Afghan women protest against activist 'Fatima Gailani'

World Wednesday 16/March/2022 10:07 AM
Afghan women protest against activist 'Fatima Gailani'

Kabul: Dozens of women protesters held anti-Taliban demonstrations in Afghanistan on Monday as they distanced themselves from prominent women's rights activist Fatima Gailani, stating that she does not represent them.

Fatima Gailani is the daughter of the late Ahmed Gailani, leader of one of the mujahideen resistance groups that fought the Soviet invasion in 1979. Fatima Gailani is also a member of the negotiating team for women's rights in Afghanistan. "Fatima Gailani is not our representative, do not recognize the Taliban," one of the female protesters was quoted as saying by Aamaj News.

Since seizing power in August year, the Taliban have rolled back women's rights in virtually every area, including crushing women's freedom of movement.

Media reports say the vast majority of girls' secondary schools are closed. "Universities recently reopened, with new gender segregation rules. But many women are unable to return, in part because the career they studied for is off limits now as the Taliban banned women from most jobs," the Human Rights Watch (HRW) said in a press statement.

With the new rules in place, women and girls are blocked from accessing health care as some healthcare facilities require them to bring a mahram, the rights group said.

This protest came a few days after UN High Commissioner for Human Rights Michelle Bachelet last week underlined the need to empower women in Afghanistan, saying that they are "not passive bystanders" and should contribute to the future of their country.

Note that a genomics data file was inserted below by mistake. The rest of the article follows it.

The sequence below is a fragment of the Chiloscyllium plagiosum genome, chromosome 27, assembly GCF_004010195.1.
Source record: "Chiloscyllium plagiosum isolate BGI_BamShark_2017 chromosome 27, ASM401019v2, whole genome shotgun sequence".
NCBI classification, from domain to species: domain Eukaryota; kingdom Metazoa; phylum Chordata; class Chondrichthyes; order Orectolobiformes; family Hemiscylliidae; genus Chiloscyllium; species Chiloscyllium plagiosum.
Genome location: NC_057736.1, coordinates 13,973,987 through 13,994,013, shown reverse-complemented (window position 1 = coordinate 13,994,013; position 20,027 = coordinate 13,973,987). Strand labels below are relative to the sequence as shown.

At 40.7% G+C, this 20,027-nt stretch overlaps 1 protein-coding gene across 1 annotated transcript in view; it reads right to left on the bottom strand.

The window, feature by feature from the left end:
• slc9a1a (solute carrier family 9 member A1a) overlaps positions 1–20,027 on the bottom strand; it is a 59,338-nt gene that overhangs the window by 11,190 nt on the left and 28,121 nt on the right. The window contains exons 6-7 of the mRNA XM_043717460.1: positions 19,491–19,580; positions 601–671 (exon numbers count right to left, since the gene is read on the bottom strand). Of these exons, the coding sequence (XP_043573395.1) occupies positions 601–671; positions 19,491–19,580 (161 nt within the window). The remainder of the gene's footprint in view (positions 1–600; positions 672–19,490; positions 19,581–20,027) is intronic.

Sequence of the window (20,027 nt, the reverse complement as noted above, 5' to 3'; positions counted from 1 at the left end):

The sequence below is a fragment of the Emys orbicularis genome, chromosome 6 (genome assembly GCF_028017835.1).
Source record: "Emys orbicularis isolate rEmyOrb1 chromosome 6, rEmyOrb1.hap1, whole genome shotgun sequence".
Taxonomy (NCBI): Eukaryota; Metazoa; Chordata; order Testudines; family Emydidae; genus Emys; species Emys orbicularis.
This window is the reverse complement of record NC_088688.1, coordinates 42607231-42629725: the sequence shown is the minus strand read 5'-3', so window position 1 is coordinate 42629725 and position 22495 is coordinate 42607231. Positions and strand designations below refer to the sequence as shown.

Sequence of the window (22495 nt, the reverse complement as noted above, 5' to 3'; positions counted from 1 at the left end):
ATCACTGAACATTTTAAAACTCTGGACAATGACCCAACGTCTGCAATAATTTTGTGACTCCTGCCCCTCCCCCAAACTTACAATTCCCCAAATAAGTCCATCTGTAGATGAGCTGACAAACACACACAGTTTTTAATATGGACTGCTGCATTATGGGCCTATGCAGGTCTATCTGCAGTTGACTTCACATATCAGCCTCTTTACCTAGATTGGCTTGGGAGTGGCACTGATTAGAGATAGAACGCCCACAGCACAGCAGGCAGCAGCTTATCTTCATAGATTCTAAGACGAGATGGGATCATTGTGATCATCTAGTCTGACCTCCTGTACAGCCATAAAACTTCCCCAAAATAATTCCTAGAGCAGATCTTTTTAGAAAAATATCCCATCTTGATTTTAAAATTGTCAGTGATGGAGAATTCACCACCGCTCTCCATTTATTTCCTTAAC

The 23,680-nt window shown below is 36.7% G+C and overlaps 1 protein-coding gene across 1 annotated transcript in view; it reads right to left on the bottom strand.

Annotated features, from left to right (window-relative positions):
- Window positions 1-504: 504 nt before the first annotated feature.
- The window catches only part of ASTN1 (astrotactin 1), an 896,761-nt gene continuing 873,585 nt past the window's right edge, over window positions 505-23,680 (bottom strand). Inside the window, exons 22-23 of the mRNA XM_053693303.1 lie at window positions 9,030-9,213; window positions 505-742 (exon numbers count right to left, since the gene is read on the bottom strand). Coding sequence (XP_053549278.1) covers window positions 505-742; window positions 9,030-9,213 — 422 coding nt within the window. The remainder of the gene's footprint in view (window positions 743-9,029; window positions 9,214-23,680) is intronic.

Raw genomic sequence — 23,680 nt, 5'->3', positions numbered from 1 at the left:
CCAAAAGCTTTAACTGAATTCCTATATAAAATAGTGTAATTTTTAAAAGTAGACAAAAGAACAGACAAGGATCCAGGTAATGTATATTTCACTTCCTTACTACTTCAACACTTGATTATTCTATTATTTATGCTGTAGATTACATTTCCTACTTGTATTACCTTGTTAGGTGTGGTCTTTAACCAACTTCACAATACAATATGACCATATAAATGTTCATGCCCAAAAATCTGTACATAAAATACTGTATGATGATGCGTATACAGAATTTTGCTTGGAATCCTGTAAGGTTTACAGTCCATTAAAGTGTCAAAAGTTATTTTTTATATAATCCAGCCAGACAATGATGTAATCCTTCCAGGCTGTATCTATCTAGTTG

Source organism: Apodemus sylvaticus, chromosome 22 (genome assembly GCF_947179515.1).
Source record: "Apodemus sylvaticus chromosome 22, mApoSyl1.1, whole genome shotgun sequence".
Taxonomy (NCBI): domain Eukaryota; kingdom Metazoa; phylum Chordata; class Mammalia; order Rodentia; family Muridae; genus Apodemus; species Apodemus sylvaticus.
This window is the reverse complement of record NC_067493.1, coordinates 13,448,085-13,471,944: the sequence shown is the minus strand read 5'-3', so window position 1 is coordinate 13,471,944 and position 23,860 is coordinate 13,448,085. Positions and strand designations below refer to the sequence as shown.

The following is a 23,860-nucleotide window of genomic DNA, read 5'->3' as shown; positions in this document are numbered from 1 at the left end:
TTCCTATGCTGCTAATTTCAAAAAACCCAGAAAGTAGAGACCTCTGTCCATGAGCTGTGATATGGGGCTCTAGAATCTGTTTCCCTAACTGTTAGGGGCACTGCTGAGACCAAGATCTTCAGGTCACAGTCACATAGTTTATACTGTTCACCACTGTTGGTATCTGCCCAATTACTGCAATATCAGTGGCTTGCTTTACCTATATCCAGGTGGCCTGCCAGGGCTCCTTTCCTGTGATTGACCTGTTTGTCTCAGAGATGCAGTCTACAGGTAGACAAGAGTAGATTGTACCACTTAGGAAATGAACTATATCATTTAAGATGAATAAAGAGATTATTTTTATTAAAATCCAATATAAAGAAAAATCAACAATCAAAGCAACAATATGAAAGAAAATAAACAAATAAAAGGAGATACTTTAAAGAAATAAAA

Delivering a statement on Women's Rights in Afghanistan, Bachelet said women of this country are often portrayed in the international fora and media as victims. "In fact, Afghan women have - in the face of war, extreme poverty and unspeakable violence and discrimination - been working tirelessly to protect and provide for their families and communities," she said.

The UN rights chief stated how Afghan women have been attacked for speaking up and excluded from positions of power and decision-making. "They are not passive bystanders," Bachelet said.

For this Afghanistan to find peace and progress, Bachelet argued that Afghan women should be active agents for change and be given the space to lead peacebuilding, humanitarian, and development processes.